For example, during the Civil War years, the 93rd held maneuvers in a grassy area between Lehman and Maple streets, which is why the remaining parkland there is named "Monument Park."
Shirk entered the world of Civil War re-enactments for a simple reason.
"I like history," Shirk said. "As re-enactors, we're out to honor the Union side and we're out there to honor the Confederate side, too. And, what better way to portray the Union than to choose a unit from Lebanon County; this wasn't just picking a number in a history book."
Many of the men in the group have based their characters on actual soldiers of the 93rd. One of those men is Steve Bausner of Reading, who has been a member of the 93rd for 28 years.
"I've always been interested in the Civil War," Bausner said. "Back in about 1987, I saw the 93rd was doing a living history event, so I went there, met Dennis (Shirk) and the rest is history."
Bausner, a U.S. Air Force veteran, based his persona on Dr. E. R. Umberger, a doctor from Middletown who opened an office along Cumberland Street in Lebanon after the war. Umberger is buried in the Mt. Lebanon Cemetery.
"We educate the public to what it was like to live as soldiers during the Civil War," Bausner said. "Re-enacting is a family thing; wives, children, brothers, cousins, we all serve together."
Through the years, Bausner has also learned a lot about what it took to be a surgeon on a battlefield, and he owns a complete surgeon's' kit from that era.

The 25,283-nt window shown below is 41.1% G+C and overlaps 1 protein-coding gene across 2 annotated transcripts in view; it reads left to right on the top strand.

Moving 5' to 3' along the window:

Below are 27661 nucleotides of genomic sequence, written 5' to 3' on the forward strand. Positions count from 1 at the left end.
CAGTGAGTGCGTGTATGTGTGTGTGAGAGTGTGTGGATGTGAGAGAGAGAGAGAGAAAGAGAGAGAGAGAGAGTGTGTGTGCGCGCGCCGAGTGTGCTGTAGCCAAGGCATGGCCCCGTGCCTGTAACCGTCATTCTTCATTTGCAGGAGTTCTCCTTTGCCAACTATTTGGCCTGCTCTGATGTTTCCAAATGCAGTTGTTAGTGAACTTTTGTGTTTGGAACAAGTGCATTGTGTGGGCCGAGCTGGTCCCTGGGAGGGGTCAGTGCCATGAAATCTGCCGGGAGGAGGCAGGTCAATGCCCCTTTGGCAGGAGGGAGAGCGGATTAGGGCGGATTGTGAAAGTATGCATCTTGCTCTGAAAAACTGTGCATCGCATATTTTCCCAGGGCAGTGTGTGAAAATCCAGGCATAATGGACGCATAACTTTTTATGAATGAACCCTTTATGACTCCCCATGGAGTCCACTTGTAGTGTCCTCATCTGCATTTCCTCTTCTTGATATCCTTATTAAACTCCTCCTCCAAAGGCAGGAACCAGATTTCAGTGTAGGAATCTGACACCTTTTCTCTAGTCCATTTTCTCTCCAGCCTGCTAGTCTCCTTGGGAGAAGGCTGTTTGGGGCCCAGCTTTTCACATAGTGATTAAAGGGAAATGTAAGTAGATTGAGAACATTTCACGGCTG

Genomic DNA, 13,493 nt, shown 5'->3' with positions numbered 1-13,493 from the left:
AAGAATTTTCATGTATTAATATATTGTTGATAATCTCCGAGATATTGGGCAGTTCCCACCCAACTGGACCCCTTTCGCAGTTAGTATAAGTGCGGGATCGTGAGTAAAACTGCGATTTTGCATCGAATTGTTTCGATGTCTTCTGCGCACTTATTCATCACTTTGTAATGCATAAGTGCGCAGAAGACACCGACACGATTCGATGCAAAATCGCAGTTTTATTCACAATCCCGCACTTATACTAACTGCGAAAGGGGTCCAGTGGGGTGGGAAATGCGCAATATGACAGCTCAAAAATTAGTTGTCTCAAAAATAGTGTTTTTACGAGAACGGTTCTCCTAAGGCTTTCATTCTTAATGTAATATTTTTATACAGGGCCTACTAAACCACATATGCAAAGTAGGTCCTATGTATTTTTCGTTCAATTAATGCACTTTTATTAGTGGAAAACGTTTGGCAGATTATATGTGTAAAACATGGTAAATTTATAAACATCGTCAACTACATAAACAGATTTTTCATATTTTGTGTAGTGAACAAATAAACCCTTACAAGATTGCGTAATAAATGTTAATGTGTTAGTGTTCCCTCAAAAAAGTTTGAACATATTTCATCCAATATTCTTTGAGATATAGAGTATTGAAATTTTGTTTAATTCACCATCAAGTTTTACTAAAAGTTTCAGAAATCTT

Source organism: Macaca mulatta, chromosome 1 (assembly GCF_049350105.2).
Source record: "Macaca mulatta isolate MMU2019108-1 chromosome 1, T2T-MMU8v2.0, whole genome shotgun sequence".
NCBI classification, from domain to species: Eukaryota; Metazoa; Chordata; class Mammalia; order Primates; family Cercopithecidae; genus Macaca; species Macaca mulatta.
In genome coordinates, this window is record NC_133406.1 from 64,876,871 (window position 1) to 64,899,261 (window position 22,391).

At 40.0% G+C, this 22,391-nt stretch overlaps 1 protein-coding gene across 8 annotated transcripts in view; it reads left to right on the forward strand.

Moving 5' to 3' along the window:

"I just play a doctor on weekends and show what it was like to be a surgeon back then," Bausner said, explaining he has no medical background.
In the 1800s, you could become a physician after going to medical school for only two years, Bausner said. Most of those physicians were general practitioners, family doctors, who had to become battlefield surgeons during the war, out of necessity.
A number of preconceived notions about Civil War medicine are inaccurate, Bausner said. It isn't true that operations were performed without anesthesia, for example. Surgeons had chloroform or ether at their disposal — as long as they didn't run out.
Alcohol wasn't used to "knock out" patients before surgery; instead, brandy or whiskey was given as a way to prevent the patient from going into shock.
Some medications existed, such as quinine and "Car-o-mel," a mercury-based potion that was used as a "cure-all," Bausner said.
Morphine and opium were given for pain; the doctors, trying to keep their patients comfortable, gave a lot of those drugs, and in turn, many drug addicts were created through the Civil War.
"It was so common, it was called "old soldiers' disease," Bausner said. "But it didn't have the stigma that it does today."
Bausner is one of the medics who will be helping the "wounded" during the upcoming battles.
The skirmishes for the Union Canal Park are planned in advance by the company commanders, Shirk said. That includes which guys will be "hit," and need to fall.
The battles will take place much as some of the actual Civil War battles did; two groups of opposing forces, who accidentally come upon the other.
"This isn't the Battle of Gettysburg, and this isn't the Battle of Lebanon, either, because there was none," Shirk said. "The Confederate Army got as far north as Wrightsville in York County. Some writers say they burned the bridge there, while others say the townspeople burned the bridge to keep out the Confederates."
The battles will be held rain or shine, Shirk said, adding that there will be no specific winner.
"It will be two opposing sides, shooting at each other, and at some point, we'll collect our "dead" and wounded, and leave the field," Shirk said. "That's the plan."
For more information, call Capt. Dennis Shirk at (717) 933-4294 or go to: firstname.lastname@example.org.